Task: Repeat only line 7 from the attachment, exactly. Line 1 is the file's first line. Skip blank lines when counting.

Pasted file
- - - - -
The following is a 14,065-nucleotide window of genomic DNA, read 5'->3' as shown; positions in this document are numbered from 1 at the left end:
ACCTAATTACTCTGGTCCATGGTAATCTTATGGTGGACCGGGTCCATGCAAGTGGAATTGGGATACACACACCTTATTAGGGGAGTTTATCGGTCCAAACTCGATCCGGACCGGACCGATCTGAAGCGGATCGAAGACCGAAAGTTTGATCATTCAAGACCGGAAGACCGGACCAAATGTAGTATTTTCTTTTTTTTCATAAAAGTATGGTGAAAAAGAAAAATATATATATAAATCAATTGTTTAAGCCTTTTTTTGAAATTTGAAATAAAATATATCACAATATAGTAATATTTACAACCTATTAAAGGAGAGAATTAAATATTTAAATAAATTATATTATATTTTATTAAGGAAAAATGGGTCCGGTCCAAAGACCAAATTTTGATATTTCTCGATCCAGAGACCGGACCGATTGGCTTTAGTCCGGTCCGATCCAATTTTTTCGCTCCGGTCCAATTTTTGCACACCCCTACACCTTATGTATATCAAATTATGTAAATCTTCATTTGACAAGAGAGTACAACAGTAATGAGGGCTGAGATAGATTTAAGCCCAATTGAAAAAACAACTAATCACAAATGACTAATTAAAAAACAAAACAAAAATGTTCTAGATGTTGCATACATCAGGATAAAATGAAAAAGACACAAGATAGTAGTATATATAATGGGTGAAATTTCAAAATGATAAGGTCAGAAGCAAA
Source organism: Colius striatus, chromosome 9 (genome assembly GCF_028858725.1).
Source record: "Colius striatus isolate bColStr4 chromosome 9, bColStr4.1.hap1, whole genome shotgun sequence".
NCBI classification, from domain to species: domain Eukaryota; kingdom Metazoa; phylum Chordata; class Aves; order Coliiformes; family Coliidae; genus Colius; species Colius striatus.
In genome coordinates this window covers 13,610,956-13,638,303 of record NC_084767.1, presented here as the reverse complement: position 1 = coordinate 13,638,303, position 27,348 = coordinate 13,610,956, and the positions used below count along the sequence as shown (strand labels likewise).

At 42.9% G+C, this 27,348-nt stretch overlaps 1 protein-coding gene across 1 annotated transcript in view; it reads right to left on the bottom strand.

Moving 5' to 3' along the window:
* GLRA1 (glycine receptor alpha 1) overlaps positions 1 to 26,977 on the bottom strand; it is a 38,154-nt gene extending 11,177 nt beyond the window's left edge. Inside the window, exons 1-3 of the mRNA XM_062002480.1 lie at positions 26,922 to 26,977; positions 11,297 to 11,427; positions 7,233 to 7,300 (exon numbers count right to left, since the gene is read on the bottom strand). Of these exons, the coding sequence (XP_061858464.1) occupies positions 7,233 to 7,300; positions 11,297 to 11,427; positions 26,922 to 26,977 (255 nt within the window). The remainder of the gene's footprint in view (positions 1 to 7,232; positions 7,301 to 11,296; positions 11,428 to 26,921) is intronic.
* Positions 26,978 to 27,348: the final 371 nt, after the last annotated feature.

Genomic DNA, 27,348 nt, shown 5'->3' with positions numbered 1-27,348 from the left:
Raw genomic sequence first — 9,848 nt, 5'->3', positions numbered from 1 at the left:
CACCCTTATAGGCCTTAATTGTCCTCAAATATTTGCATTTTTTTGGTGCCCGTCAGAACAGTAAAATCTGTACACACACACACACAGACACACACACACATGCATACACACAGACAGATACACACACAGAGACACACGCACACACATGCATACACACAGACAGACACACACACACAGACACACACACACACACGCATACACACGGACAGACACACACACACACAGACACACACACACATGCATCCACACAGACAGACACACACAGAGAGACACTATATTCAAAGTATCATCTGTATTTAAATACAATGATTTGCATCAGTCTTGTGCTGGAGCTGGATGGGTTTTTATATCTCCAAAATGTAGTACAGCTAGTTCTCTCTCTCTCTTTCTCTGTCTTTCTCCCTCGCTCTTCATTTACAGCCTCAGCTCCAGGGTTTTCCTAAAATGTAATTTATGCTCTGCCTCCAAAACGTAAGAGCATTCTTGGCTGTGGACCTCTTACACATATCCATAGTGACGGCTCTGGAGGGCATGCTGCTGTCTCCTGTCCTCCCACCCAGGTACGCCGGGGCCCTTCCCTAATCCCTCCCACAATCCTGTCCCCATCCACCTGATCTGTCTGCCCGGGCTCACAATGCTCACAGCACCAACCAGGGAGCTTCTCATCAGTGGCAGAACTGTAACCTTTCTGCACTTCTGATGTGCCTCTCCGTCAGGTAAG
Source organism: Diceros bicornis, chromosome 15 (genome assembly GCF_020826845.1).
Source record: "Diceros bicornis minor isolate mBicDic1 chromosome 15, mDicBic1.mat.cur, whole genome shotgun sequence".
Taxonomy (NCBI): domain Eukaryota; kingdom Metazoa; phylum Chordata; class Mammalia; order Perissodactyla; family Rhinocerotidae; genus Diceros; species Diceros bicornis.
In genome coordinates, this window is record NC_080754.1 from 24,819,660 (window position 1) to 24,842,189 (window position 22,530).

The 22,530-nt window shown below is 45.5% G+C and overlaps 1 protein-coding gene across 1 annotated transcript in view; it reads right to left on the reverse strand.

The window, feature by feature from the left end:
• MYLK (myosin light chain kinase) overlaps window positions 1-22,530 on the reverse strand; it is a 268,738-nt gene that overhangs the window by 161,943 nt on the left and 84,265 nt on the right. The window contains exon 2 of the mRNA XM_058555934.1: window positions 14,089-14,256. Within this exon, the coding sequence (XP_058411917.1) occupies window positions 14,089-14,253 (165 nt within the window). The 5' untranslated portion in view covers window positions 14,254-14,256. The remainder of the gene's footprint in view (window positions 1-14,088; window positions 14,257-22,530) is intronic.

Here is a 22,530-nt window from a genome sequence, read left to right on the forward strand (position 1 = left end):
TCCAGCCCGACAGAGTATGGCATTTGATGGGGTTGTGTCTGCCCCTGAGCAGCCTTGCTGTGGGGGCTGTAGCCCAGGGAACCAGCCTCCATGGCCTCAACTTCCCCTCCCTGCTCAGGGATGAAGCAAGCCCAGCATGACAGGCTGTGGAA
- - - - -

At 42.9% G+C, this 27,348-nt stretch overlaps 1 protein-coding gene across 1 annotated transcript in view; it reads right to left on the bottom strand.